Air conditioning, or cooling, is more complicated than heating. Instead of using energy to create heat, air conditioners use energy to take heat away. The most common household air cooler conditioning system uses a compressor cycle (similar to the one used by your refrigerator) to transfer heat from your house to the outdoors.
Picture your house as a refrigerator. There is a compressor on the outside filled with a special fluid called a refrigerant. This fluid can change back and forth between liquid and gas. As it changes, it absorbs or releases heat, so it is used to "carry" heat from one place to another, such as from the inside of the refrigerator to the outside. Simple, right?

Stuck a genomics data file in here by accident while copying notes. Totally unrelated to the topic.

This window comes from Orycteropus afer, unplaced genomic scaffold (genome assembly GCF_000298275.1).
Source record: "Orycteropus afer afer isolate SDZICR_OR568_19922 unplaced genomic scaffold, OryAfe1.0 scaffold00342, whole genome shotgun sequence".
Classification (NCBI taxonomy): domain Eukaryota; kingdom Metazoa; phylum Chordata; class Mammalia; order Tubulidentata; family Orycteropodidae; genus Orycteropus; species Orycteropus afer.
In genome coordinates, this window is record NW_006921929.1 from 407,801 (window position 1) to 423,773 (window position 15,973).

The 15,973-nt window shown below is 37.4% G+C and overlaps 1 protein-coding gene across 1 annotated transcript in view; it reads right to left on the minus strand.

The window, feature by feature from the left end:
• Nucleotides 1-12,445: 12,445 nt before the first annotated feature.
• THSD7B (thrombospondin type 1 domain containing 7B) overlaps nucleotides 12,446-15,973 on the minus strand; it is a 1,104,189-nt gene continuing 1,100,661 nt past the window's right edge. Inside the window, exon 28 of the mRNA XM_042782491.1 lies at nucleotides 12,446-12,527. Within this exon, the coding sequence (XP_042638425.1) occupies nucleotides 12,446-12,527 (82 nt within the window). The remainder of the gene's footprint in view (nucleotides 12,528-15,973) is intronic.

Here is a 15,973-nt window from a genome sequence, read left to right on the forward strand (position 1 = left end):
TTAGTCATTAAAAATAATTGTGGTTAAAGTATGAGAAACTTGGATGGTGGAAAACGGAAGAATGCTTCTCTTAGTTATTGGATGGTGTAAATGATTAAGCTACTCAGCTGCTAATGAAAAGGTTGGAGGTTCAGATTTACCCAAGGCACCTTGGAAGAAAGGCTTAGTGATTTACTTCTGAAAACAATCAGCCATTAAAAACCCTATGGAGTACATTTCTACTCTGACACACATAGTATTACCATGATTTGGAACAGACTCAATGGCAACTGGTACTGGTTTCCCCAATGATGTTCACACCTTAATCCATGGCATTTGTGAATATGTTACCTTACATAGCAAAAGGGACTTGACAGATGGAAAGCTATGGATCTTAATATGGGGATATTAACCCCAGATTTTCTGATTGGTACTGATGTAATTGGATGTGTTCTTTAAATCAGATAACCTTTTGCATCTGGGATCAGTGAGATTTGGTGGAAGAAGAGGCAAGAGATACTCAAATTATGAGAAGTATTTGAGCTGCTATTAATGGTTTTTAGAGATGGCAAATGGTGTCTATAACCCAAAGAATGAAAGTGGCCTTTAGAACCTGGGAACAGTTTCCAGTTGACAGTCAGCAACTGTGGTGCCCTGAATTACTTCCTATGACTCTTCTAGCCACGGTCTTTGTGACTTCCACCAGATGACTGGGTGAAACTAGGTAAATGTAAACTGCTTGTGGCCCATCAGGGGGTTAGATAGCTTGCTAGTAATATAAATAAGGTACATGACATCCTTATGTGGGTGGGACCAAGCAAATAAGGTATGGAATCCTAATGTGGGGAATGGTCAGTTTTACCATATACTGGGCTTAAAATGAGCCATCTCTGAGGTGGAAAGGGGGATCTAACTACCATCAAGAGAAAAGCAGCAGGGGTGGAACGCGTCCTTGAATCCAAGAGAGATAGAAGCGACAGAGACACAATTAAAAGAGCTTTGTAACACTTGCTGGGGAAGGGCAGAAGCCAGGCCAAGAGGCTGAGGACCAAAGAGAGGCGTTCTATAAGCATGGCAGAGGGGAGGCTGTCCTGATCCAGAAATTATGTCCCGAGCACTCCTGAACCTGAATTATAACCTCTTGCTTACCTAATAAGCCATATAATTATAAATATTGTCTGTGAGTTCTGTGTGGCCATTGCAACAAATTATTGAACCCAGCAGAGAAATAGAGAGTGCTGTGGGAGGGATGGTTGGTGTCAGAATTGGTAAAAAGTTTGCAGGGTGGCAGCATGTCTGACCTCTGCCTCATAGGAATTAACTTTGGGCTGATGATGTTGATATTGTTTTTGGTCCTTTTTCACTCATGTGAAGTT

Well, no. And the process gets quite a bit more complicated with all the controls and valves involved. But its effect is remarkable. An household air cooler conditioner takes heat from a cooler place and dumps it in a warmer place, seemingly working against the laws of physics. What drives the process, of course, is electricity — quite a lot of it, in fact.
This article comes from smarterhouse edit released